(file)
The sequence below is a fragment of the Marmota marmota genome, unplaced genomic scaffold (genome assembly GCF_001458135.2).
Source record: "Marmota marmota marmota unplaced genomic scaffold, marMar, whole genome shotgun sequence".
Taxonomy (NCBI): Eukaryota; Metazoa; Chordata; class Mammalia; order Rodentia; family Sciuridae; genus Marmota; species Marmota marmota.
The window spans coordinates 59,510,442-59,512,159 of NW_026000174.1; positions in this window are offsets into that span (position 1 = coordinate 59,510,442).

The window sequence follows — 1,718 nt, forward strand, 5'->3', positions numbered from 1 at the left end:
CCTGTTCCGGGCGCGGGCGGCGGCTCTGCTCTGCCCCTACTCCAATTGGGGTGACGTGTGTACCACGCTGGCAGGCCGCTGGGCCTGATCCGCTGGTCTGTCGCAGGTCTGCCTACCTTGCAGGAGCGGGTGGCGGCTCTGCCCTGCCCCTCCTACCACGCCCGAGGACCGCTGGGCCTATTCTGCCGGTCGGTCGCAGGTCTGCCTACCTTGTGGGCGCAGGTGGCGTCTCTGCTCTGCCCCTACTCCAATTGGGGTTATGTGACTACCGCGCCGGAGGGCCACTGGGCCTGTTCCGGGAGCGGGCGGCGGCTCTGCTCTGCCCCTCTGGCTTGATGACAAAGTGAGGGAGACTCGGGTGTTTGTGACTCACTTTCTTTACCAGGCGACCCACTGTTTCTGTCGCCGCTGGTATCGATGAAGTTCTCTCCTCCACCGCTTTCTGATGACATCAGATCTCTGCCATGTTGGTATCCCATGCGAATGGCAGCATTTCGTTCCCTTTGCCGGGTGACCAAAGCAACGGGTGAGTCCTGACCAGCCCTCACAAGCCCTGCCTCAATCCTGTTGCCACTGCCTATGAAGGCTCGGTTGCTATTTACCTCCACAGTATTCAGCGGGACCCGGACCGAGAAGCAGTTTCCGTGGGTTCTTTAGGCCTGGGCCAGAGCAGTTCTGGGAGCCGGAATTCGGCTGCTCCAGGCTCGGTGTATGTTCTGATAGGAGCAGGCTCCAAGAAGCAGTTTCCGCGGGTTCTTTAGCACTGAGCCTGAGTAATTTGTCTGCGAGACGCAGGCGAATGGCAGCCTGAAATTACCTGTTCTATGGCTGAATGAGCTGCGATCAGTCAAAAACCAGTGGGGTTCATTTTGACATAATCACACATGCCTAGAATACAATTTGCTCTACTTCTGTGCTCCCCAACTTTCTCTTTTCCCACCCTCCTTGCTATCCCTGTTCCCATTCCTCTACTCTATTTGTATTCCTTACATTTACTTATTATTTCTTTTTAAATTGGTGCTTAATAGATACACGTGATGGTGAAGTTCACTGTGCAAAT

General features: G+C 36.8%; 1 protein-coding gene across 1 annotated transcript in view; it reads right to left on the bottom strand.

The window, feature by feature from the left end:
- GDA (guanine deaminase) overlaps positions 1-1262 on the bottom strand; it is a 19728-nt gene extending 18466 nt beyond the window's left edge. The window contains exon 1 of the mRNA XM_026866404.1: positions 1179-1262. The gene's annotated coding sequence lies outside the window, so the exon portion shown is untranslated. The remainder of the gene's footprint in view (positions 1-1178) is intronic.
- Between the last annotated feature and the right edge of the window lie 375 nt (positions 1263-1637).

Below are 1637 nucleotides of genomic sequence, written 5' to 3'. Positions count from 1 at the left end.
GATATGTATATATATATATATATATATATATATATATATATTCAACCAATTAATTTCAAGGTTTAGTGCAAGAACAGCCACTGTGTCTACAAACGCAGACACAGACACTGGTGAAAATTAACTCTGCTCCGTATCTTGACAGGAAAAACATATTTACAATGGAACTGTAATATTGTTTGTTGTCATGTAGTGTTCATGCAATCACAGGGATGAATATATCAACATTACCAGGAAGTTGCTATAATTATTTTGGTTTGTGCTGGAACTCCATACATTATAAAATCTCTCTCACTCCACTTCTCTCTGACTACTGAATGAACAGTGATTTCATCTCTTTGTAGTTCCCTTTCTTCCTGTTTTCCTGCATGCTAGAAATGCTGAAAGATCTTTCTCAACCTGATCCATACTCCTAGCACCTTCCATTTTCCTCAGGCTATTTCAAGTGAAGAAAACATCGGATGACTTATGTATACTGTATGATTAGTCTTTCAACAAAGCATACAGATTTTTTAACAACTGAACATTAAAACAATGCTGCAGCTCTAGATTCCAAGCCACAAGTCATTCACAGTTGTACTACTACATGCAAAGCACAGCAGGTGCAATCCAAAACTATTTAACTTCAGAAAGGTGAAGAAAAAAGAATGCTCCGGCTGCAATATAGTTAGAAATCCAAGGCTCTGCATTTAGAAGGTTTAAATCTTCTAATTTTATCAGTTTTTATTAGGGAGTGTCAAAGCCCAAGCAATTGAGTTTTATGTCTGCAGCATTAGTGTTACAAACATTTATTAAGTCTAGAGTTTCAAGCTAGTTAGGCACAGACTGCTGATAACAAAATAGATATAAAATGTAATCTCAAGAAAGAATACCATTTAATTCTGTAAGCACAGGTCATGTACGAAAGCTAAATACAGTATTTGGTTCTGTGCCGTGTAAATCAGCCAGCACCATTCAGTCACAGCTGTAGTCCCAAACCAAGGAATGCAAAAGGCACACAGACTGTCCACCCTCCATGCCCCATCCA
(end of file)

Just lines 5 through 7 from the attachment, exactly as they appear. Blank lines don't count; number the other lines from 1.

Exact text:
The window sequence follows — 1,718 nt, forward strand, 5'->3', positions numbered from 1 at the left end:
CCTGTTCCGGGCGCGGGCGGCGGCTCTGCTCTGCCCCTACTCCAATTGGGGTGACGTGTGTACCACGCTGGCAGGCCGCTGGGCCTGATCCGCTGGTCTGTCGCAGGTCTGCCTACCTTGCAGGAGCGGGTGGCGGCTCTGCCCTGCCCCTCCTACCACGCCCGAGGACCGCTGGGCCTATTCTGCCGGTCGGTCGCAGGTCTGCCTACCTTGTGGGCGCAGGTGGCGTCTCTGCTCTGCCCCTACTCCAATTGGGGTTATGTGACTACCGCGCCGGAGGGCCACTGGGCCTGTTCCGGGAGCGGGCGGCGGCTCTGCTCTGCCCCTCTGGCTTGATGACAAAGTGAGGGAGACTCGGGTGTTTGTGACTCACTTTCTTTACCAGGCGACCCACTGTTTCTGTCGCCGCTGGTATCGATGAAGTTCTCTCCTCCACCGCTTTCTGATGACATCAGATCTCTGCCATGTTGGTATCCCATGCGAATGGCAGCATTTCGTTCCCTTTGCCGGGTGACCAAAGCAACGGGTGAGTCCTGACCAGCCCTCACAAGCCCTGCCTCAATCCTGTTGCCACTGCCTATGAAGGCTCGGTTGCTATTTACCTCCACAGTATTCAGCGGGACCCGGACCGAGAAGCAGTTTCCGTGGGTTCTTTAGGCCTGGGCCAGAGCAGTTCTGGGAGCCGGAATTCGGCTGCTCCAGGCTCGGTGTATGTTCTGATAGGAGCAGGCTCCAAGAAGCAGTTTCCGCGGGTTCTTTAGCACTGAGCCTGAGTAATTTGTCTGCGAGACGCAGGCGAATGGCAGCCTGAAATTACCTGTTCTATGGCTGAATGAGCTGCGATCAGTCAAAAACCAGTGGGGTTCATTTTGACATAATCACACATGCCTAGAATACAATTTGCTCTACTTCTGTGCTCCCCAACTTTCTCTTTTCCCACCCTCCTTGCTATCCCTGTTCCCATTCCTCTACTCTATTTGTATTCCTTACATTTACTTATTATTTCTTTTTAAATTGGTGCTTAATAGATACACGTGATGGTGAAGTTCACTGTGCAAAT

General features: G+C 36.8%; 1 protein-coding gene across 1 annotated transcript in view; it reads right to left on the bottom strand.